A picture is worth a thousand words. NPA Director Naresh Shukla stands alone in front of the NPA's "booth" at Vaisakhi Day
NPA board member Naresh Shukla stands on Main Street during the Vaisakhi Day festival. He greets people warmly, but admits candidly the Association's presence at the event is a very lame affair. No other volunteers are present, a small vinyl banner left over from previous events hangs on a storefront, but no other buttons, brochures or hand-outs are to be seen. Gone are the NPA helium balloons, steady supply of volunteers, and the presence of elected officials that characterized this event in years past.
Shukla is blunt. "Next year we have to do better than this. Vision's booth has at least a dozen volunteers." Indeed, the city's governing party has a strong presence, with many of their caucus and lots of giveaways.
I'm no longer a member of the NPA and haven't been for a while. Nor do I have any intention on becoming a member any time soon. And based on Shukla's candid remarks, I'm clearly not the only one asking why the NPA has been transformed into a mere shadow of its former self.
It's now April, and this is our third post on the subject of how the NPA has failed to understand that it has to get moving now if it even wants a slim fighting chance for electoral success in the 2011 civic election. That's because unlike the previous COPE administration that fell apart due to internecine warfare, this current gang are a lot tighter and much more disciplined.
Under Robertson's (aka Geoff Meggs) leadership, there are no public spats to speak of and they all vote in one massive block for each and every single issue. Vision and their political operatives both within and outside the public service realize the start of the 2011 campaign started the day after the last one was over. This is something that has apparently been completely lost on the NPA.
I have heard of no major renewal efforts the NPA has undertaken or has planned since the last civic election. There are no membership workshops to get feedback. No e-blasts inviting people to the occasional pub night to meet their elected officials. There are no membership recruitment drives to speak of nor any strategy for outreach.
The NPA appears to be crippled by its own constitution, which forces the association to avoid any direct support for its political caucus. No press releases from elected officials are posted on the NPA website, nor is there any caucus support (i.e. research or public relations) coming from the association.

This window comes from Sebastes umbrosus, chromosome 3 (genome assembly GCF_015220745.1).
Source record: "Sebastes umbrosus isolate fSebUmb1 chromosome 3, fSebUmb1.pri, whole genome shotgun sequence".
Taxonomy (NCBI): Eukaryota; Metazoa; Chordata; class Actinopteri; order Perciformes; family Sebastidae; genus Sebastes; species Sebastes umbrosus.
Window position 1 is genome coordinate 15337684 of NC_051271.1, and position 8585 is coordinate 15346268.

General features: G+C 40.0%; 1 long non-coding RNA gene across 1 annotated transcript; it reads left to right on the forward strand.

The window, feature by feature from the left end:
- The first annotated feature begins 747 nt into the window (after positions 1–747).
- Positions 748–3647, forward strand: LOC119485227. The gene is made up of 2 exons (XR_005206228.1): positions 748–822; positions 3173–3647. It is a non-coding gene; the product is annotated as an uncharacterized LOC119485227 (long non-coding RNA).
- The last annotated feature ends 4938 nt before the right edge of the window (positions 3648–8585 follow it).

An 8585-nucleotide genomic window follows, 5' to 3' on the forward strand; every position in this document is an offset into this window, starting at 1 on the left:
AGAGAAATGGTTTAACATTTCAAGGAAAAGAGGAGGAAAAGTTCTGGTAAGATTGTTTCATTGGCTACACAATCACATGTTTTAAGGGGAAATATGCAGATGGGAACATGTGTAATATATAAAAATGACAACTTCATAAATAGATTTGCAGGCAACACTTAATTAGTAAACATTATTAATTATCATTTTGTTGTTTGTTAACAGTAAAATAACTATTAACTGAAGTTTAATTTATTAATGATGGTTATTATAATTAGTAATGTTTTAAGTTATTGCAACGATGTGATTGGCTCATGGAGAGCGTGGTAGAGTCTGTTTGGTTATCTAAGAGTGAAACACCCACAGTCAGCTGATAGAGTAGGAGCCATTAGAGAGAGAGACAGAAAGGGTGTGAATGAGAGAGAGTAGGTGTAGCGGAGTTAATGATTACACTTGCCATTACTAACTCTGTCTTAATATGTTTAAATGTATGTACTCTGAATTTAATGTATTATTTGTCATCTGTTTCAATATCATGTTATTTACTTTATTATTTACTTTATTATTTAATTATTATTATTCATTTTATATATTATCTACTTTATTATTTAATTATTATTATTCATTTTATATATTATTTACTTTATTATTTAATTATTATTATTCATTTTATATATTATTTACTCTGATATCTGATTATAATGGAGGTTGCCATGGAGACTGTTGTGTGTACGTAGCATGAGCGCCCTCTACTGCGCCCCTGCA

So, what you basically have is a rapidly aging civic party with a recognizable brand name that is hoping the "socialist hoards at the gate" simply implode. Sorry folks, that's a recipe to keep the NPA in the political wilderness for years to come.
Two senior board members recently resigned which is either being interpreted as folks abandoning a sinking ship, or a good opportunity for renewal - it really depends on who you talk to. That said, I'm also hearing the Spring annual general meeting for the NPA may be postponed to the Fall, another sign Canada's oldest civic party is now showing its age.
If the NPA is going to win future elections, it must come to the realization the city has changed. It is no longer electorally savvy to assume you can win by merely appealing to Vancouver's Westside WASPs as was done in 2008. That's because in part, Vision won due to their ability to attract good candidates from various ethnic communities who brought to the table a significant block of votes.
Based on what I've seen since the election last November, and assuming Mayor Robertson doesn't bail to run for the provincial NDP leadership in 2010, I would say he and his Vision team are all but a shoo-in for 2011. It would take nothing short of an electoral miracle, and a lot of elbow grease to get a centre-right party in shape to take on the powerful Vision Vancouver led by their new pragmatic leader.